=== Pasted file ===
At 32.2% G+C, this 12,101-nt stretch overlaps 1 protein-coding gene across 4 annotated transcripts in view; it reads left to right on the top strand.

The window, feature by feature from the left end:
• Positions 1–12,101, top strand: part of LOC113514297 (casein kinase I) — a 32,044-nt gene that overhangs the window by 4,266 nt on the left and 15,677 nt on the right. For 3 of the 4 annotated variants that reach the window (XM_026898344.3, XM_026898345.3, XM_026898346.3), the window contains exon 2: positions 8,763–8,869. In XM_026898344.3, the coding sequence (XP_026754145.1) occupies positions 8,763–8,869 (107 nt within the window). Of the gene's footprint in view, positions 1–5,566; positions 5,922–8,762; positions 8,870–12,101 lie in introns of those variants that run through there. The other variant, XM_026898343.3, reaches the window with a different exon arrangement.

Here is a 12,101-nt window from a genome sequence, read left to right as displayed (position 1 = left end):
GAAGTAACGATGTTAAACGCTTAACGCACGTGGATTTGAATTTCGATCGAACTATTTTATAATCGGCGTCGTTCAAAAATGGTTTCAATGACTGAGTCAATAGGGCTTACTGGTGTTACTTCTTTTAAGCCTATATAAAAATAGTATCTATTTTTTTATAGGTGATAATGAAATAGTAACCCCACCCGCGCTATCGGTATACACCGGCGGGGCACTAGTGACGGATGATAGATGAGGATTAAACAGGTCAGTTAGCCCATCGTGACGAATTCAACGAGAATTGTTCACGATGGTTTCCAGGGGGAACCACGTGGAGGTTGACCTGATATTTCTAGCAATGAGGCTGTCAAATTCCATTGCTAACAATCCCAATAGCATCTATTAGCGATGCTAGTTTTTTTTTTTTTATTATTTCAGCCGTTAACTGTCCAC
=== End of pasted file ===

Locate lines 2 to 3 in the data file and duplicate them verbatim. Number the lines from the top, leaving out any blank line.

The window, feature by feature from the left end:
• Positions 1–12,101, top strand: part of LOC113514297 (casein kinase I) — a 32,044-nt gene that overhangs the window by 4,266 nt on the left and 15,677 nt on the right. For 3 of the 4 annotated variants that reach the window (XM_026898344.3, XM_026898345.3, XM_026898346.3), the window contains exon 2: positions 8,763–8,869. In XM_026898344.3, the coding sequence (XP_026754145.1) occupies positions 8,763–8,869 (107 nt within the window). Of the gene's footprint in view, positions 1–5,566; positions 5,922–8,762; positions 8,870–12,101 lie in introns of those variants that run through there. The other variant, XM_026898343.3, reaches the window with a different exon arrangement.